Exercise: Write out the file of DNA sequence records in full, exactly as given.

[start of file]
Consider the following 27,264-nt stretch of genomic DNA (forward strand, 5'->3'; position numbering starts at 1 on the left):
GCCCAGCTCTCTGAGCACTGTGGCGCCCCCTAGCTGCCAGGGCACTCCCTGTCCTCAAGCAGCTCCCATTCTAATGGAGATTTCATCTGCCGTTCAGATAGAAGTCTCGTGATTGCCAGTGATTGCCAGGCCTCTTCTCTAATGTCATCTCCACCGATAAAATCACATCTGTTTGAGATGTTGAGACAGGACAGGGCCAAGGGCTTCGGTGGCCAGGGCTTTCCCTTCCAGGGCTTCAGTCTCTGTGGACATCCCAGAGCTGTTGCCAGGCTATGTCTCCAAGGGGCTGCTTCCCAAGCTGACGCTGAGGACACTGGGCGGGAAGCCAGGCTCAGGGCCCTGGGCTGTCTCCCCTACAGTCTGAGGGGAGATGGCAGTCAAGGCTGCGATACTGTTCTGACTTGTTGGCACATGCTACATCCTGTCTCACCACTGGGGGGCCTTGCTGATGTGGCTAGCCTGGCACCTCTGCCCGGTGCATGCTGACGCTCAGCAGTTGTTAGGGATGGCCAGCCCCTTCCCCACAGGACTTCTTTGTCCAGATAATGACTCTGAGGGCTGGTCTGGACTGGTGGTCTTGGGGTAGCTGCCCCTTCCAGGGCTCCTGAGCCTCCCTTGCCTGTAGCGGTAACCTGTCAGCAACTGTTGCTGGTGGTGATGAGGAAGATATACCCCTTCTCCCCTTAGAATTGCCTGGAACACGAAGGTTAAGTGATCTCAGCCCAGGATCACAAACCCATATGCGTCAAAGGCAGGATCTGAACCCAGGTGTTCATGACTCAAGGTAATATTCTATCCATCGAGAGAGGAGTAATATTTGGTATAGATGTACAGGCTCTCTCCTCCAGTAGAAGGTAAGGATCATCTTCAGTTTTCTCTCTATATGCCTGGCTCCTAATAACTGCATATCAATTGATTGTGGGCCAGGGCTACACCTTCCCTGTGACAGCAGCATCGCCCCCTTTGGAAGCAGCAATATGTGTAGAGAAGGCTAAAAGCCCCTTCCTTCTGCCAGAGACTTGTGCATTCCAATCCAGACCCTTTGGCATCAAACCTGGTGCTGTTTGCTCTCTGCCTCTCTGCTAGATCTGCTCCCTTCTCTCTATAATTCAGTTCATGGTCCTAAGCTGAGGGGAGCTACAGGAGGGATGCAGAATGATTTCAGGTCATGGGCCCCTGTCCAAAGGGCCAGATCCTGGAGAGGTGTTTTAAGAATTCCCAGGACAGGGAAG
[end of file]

Consider the following 27,264-nt stretch of genomic DNA (forward strand, 5'->3'; position numbering starts at 1 on the left):
GCCCAGCTCTCTGAGCACTGTGGCGCCCCCTAGCTGCCAGGGCACTCCCTGTCCTCAAGCAGCTCCCATTCTAATGGAGATTTCATCTGCCGTTCAGATAGAAGTCTCGTGATTGCCAGTGATTGCCAGGCCTCTTCTCTAATGTCATCTCCACCGATAAAATCACATCTGTTTGAGATGTTGAGACAGGACAGGGCCAAGGGCTTCGGTGGCCAGGGCTTTCCCTTCCAGGGCTTCAGTCTCTGTGGACATCCCAGAGCTGTTGCCAGGCTATGTCTCCAAGGGGCTGCTTCCCAAGCTGACGCTGAGGACACTGGGCGGGAAGCCAGGCTCAGGGCCCTGGGCTGTCTCCCCTACAGTCTGAGGGGAGATGGCAGTCAAGGCTGCGATACTGTTCTGACTTGTTGGCACATGCTACATCCTGTCTCACCACTGGGGGGCCTTGCTGATGTGGCTAGCCTGGCACCTCTGCCCGGTGCATGCTGACGCTCAGCAGTTGTTAGGGATGGCCAGCCCCTTCCCCACAGGACTTCTTTGTCCAGATAATGACTCTGAGGGCTGGTCTGGACTGGTGGTCTTGGGGTAGCTGCCCCTTCCAGGGCTCCTGAGCCTCCCTTGCCTGTAGCGGTAACCTGTCAGCAACTGTTGCTGGTGGTGATGAGGAAGATATACCCCTTCTCCCCTTAGAATTGCCTGGAACACGAAGGTTAAGTGATCTCAGCCCAGGATCACAAACCCATATGCGTCAAAGGCAGGATCTGAACCCAGGTGTTCATGACTCAAGGTAATATTCTATCCATCGAGAGAGGAGTAATATTTGGTATAGATGTACAGGCTCTCTCCTCCAGTAGAAGGTAAGGATCATCTTCAGTTTTCTCTCTATATGCCTGGCTCCTAATAACTGCATATCAATTGATTGTGGGCCAGGGCTACACCTTCCCTGTGACAGCAGCATCGCCCCCTTTGGAAGCAGCAATATGTGTAGAGAAGGCTAAAAGCCCCTTCCTTCTGCCAGAGACTTGTGCATTCCAATCCAGACCCTTTGGCATCAAACCTGGTGCTGTTTGCTCTCTGCCTCTCTGCTAGATCTGCTCCCTTCTCTCTATAATTCAGTTCATGGTCCTAAGCTGAGGGGAGCTACAGGAGGGATGCAGAATGATTTCAGGTCATGGGCCCCTGTCCAAAGGGCCAGATCCTGGAGAGGTGTTTTAAGAATTCCCAGGACAGGGAAG